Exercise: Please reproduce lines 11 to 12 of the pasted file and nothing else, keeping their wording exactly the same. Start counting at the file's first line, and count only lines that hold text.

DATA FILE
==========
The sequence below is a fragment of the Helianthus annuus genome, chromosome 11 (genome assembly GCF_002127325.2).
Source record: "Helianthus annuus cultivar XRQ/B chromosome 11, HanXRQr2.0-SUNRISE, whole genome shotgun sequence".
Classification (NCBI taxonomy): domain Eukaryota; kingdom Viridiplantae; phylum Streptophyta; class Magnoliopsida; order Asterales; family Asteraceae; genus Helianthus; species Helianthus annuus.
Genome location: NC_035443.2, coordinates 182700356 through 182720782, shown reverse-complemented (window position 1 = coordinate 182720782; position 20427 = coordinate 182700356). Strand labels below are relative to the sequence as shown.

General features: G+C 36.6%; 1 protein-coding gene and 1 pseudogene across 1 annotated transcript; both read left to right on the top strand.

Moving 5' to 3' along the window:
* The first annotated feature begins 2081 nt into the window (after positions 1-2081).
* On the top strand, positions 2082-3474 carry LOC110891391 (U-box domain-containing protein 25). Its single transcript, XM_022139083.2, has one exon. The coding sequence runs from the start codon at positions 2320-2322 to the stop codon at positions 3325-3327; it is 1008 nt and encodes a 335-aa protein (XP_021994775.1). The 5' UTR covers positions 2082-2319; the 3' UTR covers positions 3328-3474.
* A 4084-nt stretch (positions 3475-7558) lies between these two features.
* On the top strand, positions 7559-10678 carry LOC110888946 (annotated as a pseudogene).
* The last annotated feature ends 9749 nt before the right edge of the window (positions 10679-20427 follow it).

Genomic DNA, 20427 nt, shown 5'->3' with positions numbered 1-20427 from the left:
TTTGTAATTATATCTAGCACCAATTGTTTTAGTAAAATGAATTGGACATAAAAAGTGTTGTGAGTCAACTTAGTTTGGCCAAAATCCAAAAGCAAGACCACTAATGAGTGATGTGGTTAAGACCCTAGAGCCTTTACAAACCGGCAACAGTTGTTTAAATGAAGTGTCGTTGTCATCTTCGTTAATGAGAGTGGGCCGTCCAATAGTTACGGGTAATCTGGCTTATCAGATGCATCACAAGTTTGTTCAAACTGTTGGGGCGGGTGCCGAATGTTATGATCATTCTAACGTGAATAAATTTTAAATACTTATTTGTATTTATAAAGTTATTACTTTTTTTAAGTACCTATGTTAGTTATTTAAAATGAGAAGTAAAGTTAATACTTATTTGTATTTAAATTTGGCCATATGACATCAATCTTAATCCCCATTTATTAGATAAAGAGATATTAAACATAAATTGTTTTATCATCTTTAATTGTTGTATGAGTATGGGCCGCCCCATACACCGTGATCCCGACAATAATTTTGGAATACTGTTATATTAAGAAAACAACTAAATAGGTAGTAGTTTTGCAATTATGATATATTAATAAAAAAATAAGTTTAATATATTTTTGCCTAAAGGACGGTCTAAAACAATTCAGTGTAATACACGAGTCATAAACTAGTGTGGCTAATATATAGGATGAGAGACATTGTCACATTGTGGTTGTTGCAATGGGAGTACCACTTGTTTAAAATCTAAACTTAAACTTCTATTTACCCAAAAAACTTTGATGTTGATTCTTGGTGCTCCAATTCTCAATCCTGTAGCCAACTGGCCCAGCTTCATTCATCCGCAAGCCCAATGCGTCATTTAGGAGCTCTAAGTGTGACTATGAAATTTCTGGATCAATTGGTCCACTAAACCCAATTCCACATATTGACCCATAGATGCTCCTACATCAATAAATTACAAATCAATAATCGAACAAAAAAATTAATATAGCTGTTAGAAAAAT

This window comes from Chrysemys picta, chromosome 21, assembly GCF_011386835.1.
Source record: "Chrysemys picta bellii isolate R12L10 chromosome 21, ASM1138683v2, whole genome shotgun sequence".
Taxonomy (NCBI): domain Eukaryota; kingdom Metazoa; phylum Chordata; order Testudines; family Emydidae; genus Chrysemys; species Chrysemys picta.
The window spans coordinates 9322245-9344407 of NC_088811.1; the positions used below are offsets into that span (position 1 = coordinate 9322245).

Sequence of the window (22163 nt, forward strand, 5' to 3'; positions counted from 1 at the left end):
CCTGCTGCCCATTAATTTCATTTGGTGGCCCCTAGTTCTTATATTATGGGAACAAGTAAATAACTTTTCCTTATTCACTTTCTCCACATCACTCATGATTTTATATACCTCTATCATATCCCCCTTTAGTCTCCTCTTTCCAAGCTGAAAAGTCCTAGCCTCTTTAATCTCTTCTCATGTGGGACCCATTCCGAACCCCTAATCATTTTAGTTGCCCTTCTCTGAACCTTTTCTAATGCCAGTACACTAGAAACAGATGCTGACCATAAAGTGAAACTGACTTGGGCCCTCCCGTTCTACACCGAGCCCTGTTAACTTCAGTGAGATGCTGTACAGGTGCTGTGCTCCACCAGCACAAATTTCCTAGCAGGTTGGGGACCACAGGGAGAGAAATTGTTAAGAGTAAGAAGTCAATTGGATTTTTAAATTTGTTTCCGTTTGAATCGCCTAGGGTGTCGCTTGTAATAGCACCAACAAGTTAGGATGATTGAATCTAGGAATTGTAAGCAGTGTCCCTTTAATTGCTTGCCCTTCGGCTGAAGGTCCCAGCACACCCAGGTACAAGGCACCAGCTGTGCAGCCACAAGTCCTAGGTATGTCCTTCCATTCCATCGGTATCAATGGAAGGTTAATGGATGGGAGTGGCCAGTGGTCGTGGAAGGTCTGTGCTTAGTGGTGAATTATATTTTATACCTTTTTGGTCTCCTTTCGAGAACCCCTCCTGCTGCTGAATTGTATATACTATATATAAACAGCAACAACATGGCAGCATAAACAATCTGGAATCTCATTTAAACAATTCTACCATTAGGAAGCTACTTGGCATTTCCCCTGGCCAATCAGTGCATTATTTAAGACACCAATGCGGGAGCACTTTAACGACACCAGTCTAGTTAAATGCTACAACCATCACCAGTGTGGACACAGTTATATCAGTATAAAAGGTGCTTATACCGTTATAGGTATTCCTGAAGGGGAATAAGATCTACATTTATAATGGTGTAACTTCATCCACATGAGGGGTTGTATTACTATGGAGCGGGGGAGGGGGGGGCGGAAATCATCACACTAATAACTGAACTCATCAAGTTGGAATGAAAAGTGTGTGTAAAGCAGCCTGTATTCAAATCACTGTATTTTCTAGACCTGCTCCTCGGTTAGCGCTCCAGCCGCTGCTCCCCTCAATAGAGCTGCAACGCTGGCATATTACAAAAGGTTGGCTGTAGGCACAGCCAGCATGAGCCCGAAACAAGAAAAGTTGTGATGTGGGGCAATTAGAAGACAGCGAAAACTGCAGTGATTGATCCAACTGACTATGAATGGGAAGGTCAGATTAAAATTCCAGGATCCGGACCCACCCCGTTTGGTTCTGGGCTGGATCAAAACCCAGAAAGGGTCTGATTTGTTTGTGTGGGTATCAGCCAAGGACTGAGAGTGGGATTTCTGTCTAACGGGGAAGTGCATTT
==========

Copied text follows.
* The last annotated feature ends 9749 nt before the right edge of the window (positions 10679-20427 follow it).

Genomic DNA, 20427 nt, shown 5'->3' with positions numbered 1-20427 from the left: